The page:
Working with Pixel Coordinates

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Working with Pixel Coordinates

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Understanding Device Pixels vs. Application Pixels (WPF)

When working with pixel coordinates (for example, when using SharpDX drawing methods for custom drawing), it is important to note if the coordinates specified in method arguments refer to application pixels (i.e., WPF coordinates), or the larger concept of Device Independent Pixels (DIP).

 

The physical size of an application-specific pixel can vary based on PC hardware and operating-system settings, which introduces a challenge for developers using pixel coordinates for processes such as custom drawing on a chart canvas. By specifying the number of pixels when defining a coordinate, the object placed at that coordinate could render in a very different position depending on the users display settings. Device Independent Pixels provide a way to measure or quantify pixel coordinates without being impacted by different sizes of application pixels. Specifying Device Independent Pixels can ensure that objects render in the intended location or position, regardless of these unpredictable factors.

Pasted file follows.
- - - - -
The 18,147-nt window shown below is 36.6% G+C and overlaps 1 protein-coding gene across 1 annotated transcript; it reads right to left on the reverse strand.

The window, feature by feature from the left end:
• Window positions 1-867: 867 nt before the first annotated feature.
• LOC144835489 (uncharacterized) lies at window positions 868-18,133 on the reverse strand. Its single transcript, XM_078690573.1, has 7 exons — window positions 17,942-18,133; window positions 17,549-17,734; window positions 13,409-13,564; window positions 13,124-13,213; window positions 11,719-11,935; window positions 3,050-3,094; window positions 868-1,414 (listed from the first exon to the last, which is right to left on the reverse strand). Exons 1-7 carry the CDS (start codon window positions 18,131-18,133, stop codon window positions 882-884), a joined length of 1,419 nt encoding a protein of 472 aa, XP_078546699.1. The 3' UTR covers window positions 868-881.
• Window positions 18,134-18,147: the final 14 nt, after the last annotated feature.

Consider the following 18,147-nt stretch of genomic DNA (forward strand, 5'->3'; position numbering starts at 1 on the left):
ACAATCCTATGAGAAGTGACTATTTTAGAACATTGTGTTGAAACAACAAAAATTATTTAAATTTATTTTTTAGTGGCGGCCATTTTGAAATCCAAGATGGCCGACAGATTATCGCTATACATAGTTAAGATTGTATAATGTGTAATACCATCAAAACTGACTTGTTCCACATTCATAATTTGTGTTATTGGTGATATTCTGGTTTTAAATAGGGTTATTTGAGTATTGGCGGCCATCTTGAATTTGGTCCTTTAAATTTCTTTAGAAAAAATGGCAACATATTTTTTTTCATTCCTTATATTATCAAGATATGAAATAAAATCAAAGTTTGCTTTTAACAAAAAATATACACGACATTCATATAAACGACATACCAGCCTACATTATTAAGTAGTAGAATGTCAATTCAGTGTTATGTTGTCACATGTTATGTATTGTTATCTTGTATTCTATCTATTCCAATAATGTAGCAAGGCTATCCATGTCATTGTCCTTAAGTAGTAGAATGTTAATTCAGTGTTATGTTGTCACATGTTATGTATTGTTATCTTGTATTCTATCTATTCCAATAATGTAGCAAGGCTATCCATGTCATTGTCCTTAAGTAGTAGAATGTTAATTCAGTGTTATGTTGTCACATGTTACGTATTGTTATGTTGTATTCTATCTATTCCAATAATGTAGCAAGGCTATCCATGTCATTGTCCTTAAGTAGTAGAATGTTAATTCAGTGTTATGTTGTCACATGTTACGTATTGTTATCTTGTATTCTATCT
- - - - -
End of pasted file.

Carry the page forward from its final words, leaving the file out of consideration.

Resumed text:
Converting to Device Pixels

NinjaScript provides helper methods to convert from application pixels to device pixels (or vice versa) within the ChartingExtensions class. Since some NinjaScript methods and properties return application pixels where device pixels are needed, using these helper methods can provide great flexibility by allowing you to define physical application pixels, then converting them to device independent pixels before passing them to a method. Using this process, the application pixel values used will result in objects being rendered exactly where intended.

 

Example

ns


protected override void OnRender(ChartControl chartControl, ChartScale chartScale)
{
  // get the point the user clicked, (which returns application pixel)
  Point clickPoint = chartControl.MouseDownPoint;
 
  // Convert the clickPoint X and Y coordinates to device independent pixels (DIP)
  // This will ensure that the MouseDownPoint will work across all screen displays
  clickPoint.X = ChartingExtensions.ConvertToHorizontalPixels(clickPoint.X, chartControl.PresentationSource);
  clickPoint.Y = ChartingExtensions.ConvertToVerticalPixels(clickPoint.Y, chartControl.PresentationSource);
 
  // set the location (vector) from the user clickPoint
  SharpDX.Vector2 vectorForEllipse = clickPoint.ToVector2();
 
  // create the shape (ellipse), and color (brush) for our object to render
  SharpDX.Direct2D1.Ellipse ellipse = new SharpDX.Direct2D1.Ellipse(vectorForEllipse, 10f, 10f);
  SharpDX.Direct2D1.Brush ellipseBrushDX = Brushes.Blue.ToDxBrush(RenderTarget);
 
  // finally, render a ellipse at the exact point the user clicked
  RenderTarget.FillEllipse(ellipse, ellipseBrushDX);
}